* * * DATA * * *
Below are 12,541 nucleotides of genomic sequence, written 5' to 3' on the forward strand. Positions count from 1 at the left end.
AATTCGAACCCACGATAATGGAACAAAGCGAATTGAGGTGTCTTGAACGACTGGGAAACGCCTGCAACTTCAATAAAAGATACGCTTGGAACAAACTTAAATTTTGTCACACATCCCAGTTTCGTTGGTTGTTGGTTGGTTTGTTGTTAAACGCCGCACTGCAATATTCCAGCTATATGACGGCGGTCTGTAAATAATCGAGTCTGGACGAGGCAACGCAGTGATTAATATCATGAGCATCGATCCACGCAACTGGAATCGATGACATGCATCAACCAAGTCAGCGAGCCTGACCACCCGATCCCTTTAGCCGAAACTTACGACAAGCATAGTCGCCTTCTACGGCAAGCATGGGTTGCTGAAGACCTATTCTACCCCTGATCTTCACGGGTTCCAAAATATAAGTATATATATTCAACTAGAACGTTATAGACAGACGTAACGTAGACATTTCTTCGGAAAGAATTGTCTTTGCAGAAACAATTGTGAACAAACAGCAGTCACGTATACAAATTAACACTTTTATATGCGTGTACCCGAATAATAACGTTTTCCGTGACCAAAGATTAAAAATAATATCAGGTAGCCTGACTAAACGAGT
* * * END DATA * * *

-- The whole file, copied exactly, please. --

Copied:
Below are 12,541 nucleotides of genomic sequence, written 5' to 3' on the forward strand. Positions count from 1 at the left end.
AATTCGAACCCACGATAATGGAACAAAGCGAATTGAGGTGTCTTGAACGACTGGGAAACGCCTGCAACTTCAATAAAAGATACGCTTGGAACAAACTTAAATTTTGTCACACATCCCAGTTTCGTTGGTTGTTGGTTGGTTTGTTGTTAAACGCCGCACTGCAATATTCCAGCTATATGACGGCGGTCTGTAAATAATCGAGTCTGGACGAGGCAACGCAGTGATTAATATCATGAGCATCGATCCACGCAACTGGAATCGATGACATGCATCAACCAAGTCAGCGAGCCTGACCACCCGATCCCTTTAGCCGAAACTTACGACAAGCATAGTCGCCTTCTACGGCAAGCATGGGTTGCTGAAGACCTATTCTACCCCTGATCTTCACGGGTTCCAAAATATAAGTATATATATTCAACTAGAACGTTATAGACAGACGTAACGTAGACATTTCTTCGGAAAGAATTGTCTTTGCAGAAACAATTGTGAACAAACAGCAGTCACGTATACAAATTAACACTTTTATATGCGTGTACCCGAATAATAACGTTTTCCGTGACCAAAGATTAAAAATAATATCAGGTAGCCTGACTAAACGAGT